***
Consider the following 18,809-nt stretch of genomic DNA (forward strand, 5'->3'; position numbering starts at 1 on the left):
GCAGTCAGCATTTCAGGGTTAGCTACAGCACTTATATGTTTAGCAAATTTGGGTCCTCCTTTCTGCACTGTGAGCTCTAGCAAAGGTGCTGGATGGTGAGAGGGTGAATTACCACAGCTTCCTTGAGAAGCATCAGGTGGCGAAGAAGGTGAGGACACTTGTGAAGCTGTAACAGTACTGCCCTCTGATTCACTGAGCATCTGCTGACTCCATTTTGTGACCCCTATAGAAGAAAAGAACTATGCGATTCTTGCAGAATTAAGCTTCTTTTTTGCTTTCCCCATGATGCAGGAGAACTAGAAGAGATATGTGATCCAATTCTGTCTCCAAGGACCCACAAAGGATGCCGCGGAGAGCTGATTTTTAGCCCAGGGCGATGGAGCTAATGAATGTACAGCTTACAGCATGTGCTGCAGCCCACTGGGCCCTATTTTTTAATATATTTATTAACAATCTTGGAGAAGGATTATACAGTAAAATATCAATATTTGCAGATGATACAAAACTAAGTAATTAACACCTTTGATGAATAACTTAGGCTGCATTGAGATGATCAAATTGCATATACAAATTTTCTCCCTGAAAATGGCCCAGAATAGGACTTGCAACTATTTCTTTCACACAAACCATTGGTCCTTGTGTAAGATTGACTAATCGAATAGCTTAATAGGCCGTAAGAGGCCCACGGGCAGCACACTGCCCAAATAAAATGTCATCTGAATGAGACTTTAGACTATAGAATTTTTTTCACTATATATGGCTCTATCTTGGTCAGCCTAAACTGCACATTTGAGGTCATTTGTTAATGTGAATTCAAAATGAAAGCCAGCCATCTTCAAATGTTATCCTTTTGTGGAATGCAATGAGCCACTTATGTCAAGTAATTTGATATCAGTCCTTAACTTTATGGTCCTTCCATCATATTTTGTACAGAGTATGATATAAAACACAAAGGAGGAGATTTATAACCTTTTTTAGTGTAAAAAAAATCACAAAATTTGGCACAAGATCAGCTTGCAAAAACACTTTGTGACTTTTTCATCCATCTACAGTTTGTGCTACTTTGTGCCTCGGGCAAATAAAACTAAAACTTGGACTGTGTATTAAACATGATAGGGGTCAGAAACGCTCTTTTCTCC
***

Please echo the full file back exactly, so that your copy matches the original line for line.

Consider the following 18,809-nt stretch of genomic DNA (forward strand, 5'->3'; position numbering starts at 1 on the left):
GCAGTCAGCATTTCAGGGTTAGCTACAGCACTTATATGTTTAGCAAATTTGGGTCCTCCTTTCTGCACTGTGAGCTCTAGCAAAGGTGCTGGATGGTGAGAGGGTGAATTACCACAGCTTCCTTGAGAAGCATCAGGTGGCGAAGAAGGTGAGGACACTTGTGAAGCTGTAACAGTACTGCCCTCTGATTCACTGAGCATCTGCTGACTCCATTTTGTGACCCCTATAGAAGAAAAGAACTATGCGATTCTTGCAGAATTAAGCTTCTTTTTTGCTTTCCCCATGATGCAGGAGAACTAGAAGAGATATGTGATCCAATTCTGTCTCCAAGGACCCACAAAGGATGCCGCGGAGAGCTGATTTTTAGCCCAGGGCGATGGAGCTAATGAATGTACAGCTTACAGCATGTGCTGCAGCCCACTGGGCCCTATTTTTTAATATATTTATTAACAATCTTGGAGAAGGATTATACAGTAAAATATCAATATTTGCAGATGATACAAAACTAAGTAATTAACACCTTTGATGAATAACTTAGGCTGCATTGAGATGATCAAATTGCATATACAAATTTTCTCCCTGAAAATGGCCCAGAATAGGACTTGCAACTATTTCTTTCACACAAACCATTGGTCCTTGTGTAAGATTGACTAATCGAATAGCTTAATAGGCCGTAAGAGGCCCACGGGCAGCACACTGCCCAAATAAAATGTCATCTGAATGAGACTTTAGACTATAGAATTTTTTTCACTATATATGGCTCTATCTTGGTCAGCCTAAACTGCACATTTGAGGTCATTTGTTAATGTGAATTCAAAATGAAAGCCAGCCATCTTCAAATGTTATCCTTTTGTGGAATGCAATGAGCCACTTATGTCAAGTAATTTGATATCAGTCCTTAACTTTATGGTCCTTCCATCATATTTTGTACAGAGTATGATATAAAACACAAAGGAGGAGATTTATAACCTTTTTTAGTGTAAAAAAAATCACAAAATTTGGCACAAGATCAGCTTGCAAAAACACTTTGTGACTTTTTCATCCATCTACAGTTTGTGCTACTTTGTGCCTCGGGCAAATAAAACTAAAACTTGGACTGTGTATTAAACATGATAGGGGTCAGAAACGCTCTTTTCTCC